UNIDENTIFIED PERSON #21: Have you ever thought of committing suicide in order to get back at somebody?





UNIDENTIFIED PERSON #23 AND UNIDENTIFIED PERSON #24: Have you ever wanted to rape or be raped by somebody?

JAD ABUMRAD: Come again?


UNIDENTIFIED PERSON #26: Absolutely not.



JAD ABUMRAD: Have I what?

ROBERT KRULWICH: Jad (laughter).

JAD ABUMRAD: What kind of question is that?

ROBERT KRULWICH: If you answered no to any of those questions, they would say that you're lying to yourself.

JAD ABUMRAD: So they are assuming, then, that everybody enjoys their bowel movement secretly, everyone secretly has rape fantasies.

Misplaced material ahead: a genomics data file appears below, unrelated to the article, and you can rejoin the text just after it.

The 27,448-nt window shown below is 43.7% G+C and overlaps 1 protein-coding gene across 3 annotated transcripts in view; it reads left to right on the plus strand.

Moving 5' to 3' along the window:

ROBERT KRULWICH: That's what they are assuming.

HAROLD SACKEIM: Yes, it was a supposition that these things are universal truths. But it was a supposition that seemed to work.


ROBERT KRULWICH: Because that night at the bar, Harold and Ruben stumbled across something. It turns out that how you answer those questions predicts some very surprising things about the kind of person you are, about the course of your whole life. First of all, remember that previous study we talked about with the voices?


ROBERT KRULWICH: It just so happens that the people who were very bad at the voice test - failed the voice test, they were the very same people who did very badly on the embarrassing questionnaire test. They didn't want to admit to stuff.

UNIDENTIFIED PERSON #29: Have you ever wanted to rape or be raped by somebody? No, not at all.

ROBERT KRULWICH: However, when other scientists got ahold of Harold and Ruben's questionnaire - and they used it a lot in lots of situations...